Mumbai: Air travel is likely to become more expensive as domestic carriers deal with the double blow of an expanded service tax regime and a levy on crude imports from 1 April.
Finance minister Pranab Mukherjee’s Budget for 2010-11 has proposed a 5% customs duty on crude petroleum, up from zero until now. This will make aviation turbine fuel (ATF), which accounts for almost 40% of an airline’s operating costs, pricier.
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Service tax on air travel is also being expanded to include domestic travel, and international flights in any class; it was earlier applicable only to international first and business class travel.
Airlines, which had been hoping for lower sales tax on ATF across states and special concession for midsize planes in the Budget, will now pass on these new expenses to the travellers.
“This is an inclusive Budget with special focus on infrastructure...but as far as aviation is concerned, there has been no major announcement in terms of concessions,” said M. Thiagarajan, managing director at Paramount Airways Ltd.
The levy on crude imports and service tax on domestic travel “will only increase the air fares”, he said.
Aloke Bajpai, chief executive of travel website IXiGO.com, said there was little for airlines to rejoice about.
“It means higher fares and more difficulty for airlines to maintain good load factors,” he said.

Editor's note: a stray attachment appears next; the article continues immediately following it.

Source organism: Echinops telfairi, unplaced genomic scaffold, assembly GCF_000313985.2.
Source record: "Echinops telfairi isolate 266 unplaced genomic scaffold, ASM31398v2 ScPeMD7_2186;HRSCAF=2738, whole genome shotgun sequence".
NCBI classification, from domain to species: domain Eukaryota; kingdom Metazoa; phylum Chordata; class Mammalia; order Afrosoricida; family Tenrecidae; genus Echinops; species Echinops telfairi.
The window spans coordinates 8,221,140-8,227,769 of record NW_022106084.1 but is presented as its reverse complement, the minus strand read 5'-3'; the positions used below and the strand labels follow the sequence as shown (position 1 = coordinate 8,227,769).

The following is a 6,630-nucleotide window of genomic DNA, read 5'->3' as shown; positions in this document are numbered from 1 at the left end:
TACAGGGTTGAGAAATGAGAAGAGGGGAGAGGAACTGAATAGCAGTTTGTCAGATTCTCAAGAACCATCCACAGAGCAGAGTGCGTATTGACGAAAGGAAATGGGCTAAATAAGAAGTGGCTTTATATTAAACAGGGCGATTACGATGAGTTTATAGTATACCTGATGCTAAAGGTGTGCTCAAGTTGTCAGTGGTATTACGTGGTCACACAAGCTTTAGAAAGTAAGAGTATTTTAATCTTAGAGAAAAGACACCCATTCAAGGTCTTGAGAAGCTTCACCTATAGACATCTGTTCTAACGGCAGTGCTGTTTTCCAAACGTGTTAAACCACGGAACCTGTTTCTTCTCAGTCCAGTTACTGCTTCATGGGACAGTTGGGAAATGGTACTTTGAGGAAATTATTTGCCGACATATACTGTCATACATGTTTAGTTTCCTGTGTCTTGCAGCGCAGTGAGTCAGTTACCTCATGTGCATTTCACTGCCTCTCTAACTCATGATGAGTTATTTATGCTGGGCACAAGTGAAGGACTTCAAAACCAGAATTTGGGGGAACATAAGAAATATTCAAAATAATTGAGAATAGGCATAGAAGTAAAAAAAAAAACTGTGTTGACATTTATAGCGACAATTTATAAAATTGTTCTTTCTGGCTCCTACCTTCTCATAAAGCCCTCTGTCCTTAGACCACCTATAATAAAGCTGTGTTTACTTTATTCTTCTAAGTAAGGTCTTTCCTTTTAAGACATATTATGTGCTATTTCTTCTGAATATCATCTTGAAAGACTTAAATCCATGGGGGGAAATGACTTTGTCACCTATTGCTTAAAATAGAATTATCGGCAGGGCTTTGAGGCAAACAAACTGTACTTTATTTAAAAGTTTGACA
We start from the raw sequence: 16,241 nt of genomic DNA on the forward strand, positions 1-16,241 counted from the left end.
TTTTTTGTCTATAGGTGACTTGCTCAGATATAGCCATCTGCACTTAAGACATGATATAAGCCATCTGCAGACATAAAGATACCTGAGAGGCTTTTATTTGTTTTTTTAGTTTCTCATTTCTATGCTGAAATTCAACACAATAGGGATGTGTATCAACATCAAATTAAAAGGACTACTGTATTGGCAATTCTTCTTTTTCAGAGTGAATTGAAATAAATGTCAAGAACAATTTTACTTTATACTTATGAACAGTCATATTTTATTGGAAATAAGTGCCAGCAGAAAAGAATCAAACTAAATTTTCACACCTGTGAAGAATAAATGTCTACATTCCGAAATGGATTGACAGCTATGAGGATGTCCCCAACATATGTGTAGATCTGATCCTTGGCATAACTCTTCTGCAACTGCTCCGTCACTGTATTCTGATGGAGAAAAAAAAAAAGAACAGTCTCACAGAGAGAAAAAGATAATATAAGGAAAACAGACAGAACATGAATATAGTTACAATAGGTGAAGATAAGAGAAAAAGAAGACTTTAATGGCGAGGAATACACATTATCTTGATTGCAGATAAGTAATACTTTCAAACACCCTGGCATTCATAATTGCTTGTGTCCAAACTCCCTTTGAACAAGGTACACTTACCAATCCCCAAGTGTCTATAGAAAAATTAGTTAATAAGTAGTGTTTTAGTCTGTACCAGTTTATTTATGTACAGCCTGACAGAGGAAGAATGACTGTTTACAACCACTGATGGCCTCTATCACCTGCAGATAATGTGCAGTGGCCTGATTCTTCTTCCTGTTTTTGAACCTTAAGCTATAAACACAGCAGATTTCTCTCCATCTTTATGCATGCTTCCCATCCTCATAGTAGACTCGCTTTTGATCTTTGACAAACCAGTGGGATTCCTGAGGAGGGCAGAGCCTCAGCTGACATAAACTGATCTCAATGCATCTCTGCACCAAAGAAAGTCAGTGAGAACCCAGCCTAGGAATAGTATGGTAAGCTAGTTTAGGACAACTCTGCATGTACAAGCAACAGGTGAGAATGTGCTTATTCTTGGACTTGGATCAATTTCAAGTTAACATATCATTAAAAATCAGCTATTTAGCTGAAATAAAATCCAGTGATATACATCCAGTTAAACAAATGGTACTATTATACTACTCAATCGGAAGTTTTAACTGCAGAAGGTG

Federation of Indian Airlines, or FIA, a lobbying group, had urged the finance ministry to lower the prices of ATF, as member airlines had incurred a combined loss of $2 billion (Rs9,240 crore today) in fiscal 2009, and are expected to post similar losses for the current fiscal.
The increase in operating costs will reduce margins. Increase in fuel prices could also affect airlines’ growth plans.
“It also means capacity addition will need to be cautious, especially since oil is hovering above $80 a barrel, too,” Bajpai said.
But some experts said the industry need not worry too much. The Budget, through a rationalization of income-tax slabs, has also enhanced disposable incomes, and this can only augur well for the carriers.
“This (expansion of service tax) will not have much of an impact as service tax is on the basic fare and not on the additional surcharges,” said Peter Kerkar, executive director, Cox and Kings (India) Ltd, a leading travel house in India.
Kerkar pointed out that on average the basic fare is only around 40% of the total and that the tax on that part “is not very significant”.
“Increased disposable income would benefit the travel industry as people’s propensity to spend would go up,” he added.